Saturday, January 07, 2006

Iraq: Beyond the Ballot: "Last January’s elections came about because of mass nonviolent resistance, for which the Grand Ayatollah Ali Sistani became a symbol. (The violent insurgency is another creature altogether from this popular movement.) Few competent observers would disagree with the editors of the Financial Times, who wrote last March that "the reason (the elections) took place was the insistence of the Grand Ayatollah Ali Sistani, who vetoed three schemes by the US-led occupation authorities to shelve or dilute them."

"Elections, if taken seriously, mean you pay some attention to the will of the population. The crucial question for an invading army is: "Do they want us to be here?"

"There is no lack of information about the answer. One important source is a poll for the British Ministry of Defence this past August, carried out by Iraqi university researchers and leaked to the British Press. It found that 82 per cent are "strongly opposed" to the presence of coalition troops and less than 1 per cent believe they are responsible for any improvement in security."

"There’s a good reason why the United States cannot tolerate a sovereign, more or less democratic Iraq. The issue can scarcely be raised because it conflicts with firmly established doctrine: We’re supposed to believe that the United States would have invaded Iraq if it was an island in the Indian Ocean and its main export was pickles, not petroleum.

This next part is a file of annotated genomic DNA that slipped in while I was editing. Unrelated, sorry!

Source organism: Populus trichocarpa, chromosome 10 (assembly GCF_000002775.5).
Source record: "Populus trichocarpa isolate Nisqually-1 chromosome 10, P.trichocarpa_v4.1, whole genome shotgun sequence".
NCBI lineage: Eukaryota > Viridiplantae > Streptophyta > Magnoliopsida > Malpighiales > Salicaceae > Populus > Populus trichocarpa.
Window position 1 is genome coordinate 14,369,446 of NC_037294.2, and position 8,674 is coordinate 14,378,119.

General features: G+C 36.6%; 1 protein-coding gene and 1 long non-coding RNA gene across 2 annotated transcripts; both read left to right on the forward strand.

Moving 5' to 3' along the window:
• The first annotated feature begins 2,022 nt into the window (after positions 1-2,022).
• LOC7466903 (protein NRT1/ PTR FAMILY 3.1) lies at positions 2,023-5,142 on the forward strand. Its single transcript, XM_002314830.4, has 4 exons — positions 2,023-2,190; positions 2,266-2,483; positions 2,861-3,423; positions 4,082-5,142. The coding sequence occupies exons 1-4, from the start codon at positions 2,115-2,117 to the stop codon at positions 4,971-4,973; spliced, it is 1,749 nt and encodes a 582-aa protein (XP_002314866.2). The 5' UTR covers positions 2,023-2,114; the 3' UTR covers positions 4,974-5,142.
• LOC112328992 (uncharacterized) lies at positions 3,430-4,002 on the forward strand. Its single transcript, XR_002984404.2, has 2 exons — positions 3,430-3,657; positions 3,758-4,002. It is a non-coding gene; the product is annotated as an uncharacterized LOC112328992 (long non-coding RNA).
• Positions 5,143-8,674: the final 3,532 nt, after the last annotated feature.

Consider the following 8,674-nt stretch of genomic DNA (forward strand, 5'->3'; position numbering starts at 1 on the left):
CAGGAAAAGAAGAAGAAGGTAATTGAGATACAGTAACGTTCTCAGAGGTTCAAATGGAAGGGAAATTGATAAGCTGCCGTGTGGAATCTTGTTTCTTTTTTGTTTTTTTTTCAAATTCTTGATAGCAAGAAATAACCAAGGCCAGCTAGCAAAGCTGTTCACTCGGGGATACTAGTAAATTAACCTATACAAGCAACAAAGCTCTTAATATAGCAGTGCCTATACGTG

"As is obvious to anyone not committed to the party line, taking control of Iraq will enormously strengthen US power over global energy resources, a crucial lever of world control. Suppose that Iraq were to become sovereign and democratic. Imagine the policies it would be likely to pursue. The Shia population in the South, where much of Iraq’s oil is, would have a predominant influence. They would prefer friendly relations with Shia Iran."

"Right across the border in Saudi Arabia is a substantial, bitter Shia population. Any move toward independence in Iraq is likely to increase efforts to gain a degree of autonomy and justice there, too. This also happens to be the region where most of Saudi Arabia’s oil is. The outcome could be a loose Shia alliance comprising Iraq, Iran and the major oil regions of Saudi Arabia, independent of Washington and controlling large portions of the world’s oil reserves. It’s not unlikely that an independent bloc of this kind might follow Iran’s lead in developing major energy projects jointly with China and India.

"Iran may give up on Western Europe, assuming that it will be unwilling to act independently of the United States. China, however, can’t be intimidated. That’s why the United States is so frightened by China.... Such developments, including a sovereign Iraq and possibly even major Saudi energy resources, would be the ultimate nightmare for Washington.... One critical question is how Westerners will react. Will we be on the side of the occupying forces trying to prevent democracy and sovereignty? Or will we be on the side of the Iraqi people?"

The stakes are this high but the United States appears to be heading straight towards defeat.

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